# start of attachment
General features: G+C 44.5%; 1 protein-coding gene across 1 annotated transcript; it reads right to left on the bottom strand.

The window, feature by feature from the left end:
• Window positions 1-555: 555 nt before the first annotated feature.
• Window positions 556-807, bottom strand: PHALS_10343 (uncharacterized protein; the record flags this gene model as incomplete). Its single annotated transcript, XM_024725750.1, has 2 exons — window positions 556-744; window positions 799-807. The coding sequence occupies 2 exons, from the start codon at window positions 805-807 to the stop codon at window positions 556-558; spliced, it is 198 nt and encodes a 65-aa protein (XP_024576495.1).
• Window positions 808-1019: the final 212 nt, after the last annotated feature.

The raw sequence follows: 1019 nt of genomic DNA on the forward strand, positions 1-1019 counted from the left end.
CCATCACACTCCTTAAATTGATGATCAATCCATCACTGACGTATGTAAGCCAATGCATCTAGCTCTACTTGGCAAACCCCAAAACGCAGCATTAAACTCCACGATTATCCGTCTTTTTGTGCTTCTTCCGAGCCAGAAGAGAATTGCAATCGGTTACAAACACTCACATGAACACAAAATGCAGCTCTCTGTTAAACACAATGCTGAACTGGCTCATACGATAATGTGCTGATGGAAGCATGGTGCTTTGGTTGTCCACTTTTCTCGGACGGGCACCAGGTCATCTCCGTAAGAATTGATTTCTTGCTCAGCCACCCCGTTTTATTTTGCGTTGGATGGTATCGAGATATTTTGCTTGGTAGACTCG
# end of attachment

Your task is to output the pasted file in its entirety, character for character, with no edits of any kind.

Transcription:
General features: G+C 44.5%; 1 protein-coding gene across 1 annotated transcript; it reads right to left on the bottom strand.

The window, feature by feature from the left end:
• Window positions 1-555: 555 nt before the first annotated feature.
• Window positions 556-807, bottom strand: PHALS_10343 (uncharacterized protein; the record flags this gene model as incomplete). Its single annotated transcript, XM_024725750.1, has 2 exons — window positions 556-744; window positions 799-807. The coding sequence occupies 2 exons, from the start codon at window positions 805-807 to the stop codon at window positions 556-558; spliced, it is 198 nt and encodes a 65-aa protein (XP_024576495.1).
• Window positions 808-1019: the final 212 nt, after the last annotated feature.

The raw sequence follows: 1019 nt of genomic DNA on the forward strand, positions 1-1019 counted from the left end.
CCATCACACTCCTTAAATTGATGATCAATCCATCACTGACGTATGTAAGCCAATGCATCTAGCTCTACTTGGCAAACCCCAAAACGCAGCATTAAACTCCACGATTATCCGTCTTTTTGTGCTTCTTCCGAGCCAGAAGAGAATTGCAATCGGTTACAAACACTCACATGAACACAAAATGCAGCTCTCTGTTAAACACAATGCTGAACTGGCTCATACGATAATGTGCTGATGGAAGCATGGTGCTTTGGTTGTCCACTTTTCTCGGACGGGCACCAGGTCATCTCCGTAAGAATTGATTTCTTGCTCAGCCACCCCGTTTTATTTTGCGTTGGATGGTATCGAGATATTTTGCTTGGTAGACTCG